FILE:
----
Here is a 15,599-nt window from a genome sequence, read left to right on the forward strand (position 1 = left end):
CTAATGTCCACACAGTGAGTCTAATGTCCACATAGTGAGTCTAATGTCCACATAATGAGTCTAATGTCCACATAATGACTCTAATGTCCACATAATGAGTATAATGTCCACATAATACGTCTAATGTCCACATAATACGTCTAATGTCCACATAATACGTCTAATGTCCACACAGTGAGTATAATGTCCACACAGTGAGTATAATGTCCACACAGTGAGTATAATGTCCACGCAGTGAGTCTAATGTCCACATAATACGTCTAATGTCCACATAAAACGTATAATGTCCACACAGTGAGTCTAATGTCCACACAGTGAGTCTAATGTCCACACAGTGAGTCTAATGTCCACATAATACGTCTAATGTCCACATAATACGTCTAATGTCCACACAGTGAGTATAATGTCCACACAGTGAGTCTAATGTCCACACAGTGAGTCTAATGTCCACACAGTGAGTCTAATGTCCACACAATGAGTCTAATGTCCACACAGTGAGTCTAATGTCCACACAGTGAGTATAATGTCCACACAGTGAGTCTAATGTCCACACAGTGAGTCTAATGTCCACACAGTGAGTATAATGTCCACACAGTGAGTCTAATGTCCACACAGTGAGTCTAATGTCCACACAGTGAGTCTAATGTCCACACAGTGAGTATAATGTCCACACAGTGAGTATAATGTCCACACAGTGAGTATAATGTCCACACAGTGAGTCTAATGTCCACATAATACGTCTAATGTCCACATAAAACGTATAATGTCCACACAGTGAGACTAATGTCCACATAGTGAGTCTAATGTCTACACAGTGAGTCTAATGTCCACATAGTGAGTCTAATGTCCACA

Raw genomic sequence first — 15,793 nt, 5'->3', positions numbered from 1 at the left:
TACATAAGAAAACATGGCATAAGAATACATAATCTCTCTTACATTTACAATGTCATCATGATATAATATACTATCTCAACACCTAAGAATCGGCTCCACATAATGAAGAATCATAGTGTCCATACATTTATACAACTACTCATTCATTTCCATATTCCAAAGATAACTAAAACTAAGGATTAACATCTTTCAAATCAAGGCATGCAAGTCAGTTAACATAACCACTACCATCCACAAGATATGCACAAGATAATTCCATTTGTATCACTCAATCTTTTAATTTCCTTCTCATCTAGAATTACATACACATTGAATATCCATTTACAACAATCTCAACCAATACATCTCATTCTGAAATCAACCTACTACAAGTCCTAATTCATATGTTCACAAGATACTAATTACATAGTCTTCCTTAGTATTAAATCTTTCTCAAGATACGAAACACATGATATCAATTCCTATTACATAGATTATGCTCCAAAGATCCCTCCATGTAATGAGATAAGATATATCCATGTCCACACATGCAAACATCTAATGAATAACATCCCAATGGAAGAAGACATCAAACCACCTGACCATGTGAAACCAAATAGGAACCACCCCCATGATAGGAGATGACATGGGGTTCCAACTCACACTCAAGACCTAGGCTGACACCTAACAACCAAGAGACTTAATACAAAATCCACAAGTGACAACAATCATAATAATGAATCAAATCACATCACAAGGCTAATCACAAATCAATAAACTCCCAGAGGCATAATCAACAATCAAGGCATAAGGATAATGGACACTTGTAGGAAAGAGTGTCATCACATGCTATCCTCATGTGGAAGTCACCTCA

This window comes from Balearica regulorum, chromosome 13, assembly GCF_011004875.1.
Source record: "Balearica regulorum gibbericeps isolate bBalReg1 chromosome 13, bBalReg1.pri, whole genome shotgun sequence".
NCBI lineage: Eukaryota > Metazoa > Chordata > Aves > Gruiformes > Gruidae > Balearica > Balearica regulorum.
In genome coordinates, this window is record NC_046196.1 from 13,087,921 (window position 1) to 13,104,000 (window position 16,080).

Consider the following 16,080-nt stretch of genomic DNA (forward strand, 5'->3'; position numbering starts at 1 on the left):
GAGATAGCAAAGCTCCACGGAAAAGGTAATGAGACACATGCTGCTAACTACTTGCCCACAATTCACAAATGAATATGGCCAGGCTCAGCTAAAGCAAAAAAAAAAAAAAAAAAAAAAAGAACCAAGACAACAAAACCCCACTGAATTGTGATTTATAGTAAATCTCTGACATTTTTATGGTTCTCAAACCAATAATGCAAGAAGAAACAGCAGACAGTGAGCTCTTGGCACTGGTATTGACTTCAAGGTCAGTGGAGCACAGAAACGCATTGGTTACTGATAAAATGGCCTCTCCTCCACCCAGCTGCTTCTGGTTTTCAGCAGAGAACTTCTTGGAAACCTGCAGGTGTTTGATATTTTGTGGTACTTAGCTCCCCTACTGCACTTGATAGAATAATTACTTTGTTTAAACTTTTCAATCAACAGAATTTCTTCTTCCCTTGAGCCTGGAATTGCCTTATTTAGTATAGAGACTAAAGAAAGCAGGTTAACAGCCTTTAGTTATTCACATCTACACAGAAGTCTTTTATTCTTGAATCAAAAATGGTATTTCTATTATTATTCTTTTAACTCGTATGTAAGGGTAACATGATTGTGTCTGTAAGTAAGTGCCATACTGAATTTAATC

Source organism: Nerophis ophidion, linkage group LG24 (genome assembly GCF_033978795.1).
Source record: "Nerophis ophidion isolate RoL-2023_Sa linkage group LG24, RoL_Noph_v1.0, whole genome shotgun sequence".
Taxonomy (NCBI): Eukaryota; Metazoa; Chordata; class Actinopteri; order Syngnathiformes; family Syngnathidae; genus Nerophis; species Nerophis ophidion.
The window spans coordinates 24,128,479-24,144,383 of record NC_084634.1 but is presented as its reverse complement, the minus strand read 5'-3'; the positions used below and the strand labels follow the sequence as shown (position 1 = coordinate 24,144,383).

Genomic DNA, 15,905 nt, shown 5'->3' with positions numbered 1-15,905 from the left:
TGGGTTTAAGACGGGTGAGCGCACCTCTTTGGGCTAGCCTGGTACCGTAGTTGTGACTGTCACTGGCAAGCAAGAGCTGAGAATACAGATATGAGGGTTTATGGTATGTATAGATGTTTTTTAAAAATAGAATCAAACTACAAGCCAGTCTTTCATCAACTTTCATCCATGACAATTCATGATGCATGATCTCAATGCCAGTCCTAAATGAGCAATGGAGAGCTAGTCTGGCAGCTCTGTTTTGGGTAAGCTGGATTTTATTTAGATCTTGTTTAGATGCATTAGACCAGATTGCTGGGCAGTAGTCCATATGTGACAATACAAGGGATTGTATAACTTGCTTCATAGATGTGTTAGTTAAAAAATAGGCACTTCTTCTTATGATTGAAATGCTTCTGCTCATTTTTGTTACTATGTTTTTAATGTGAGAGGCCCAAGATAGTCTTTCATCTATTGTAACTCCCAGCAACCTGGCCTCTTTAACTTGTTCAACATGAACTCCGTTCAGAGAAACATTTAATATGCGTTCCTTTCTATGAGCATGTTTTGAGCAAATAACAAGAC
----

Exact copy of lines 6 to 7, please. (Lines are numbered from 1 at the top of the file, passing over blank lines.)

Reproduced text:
Source record: "Balearica regulorum gibbericeps isolate bBalReg1 chromosome 13, bBalReg1.pri, whole genome shotgun sequence".
NCBI lineage: Eukaryota > Metazoa > Chordata > Aves > Gruiformes > Gruidae > Balearica > Balearica regulorum.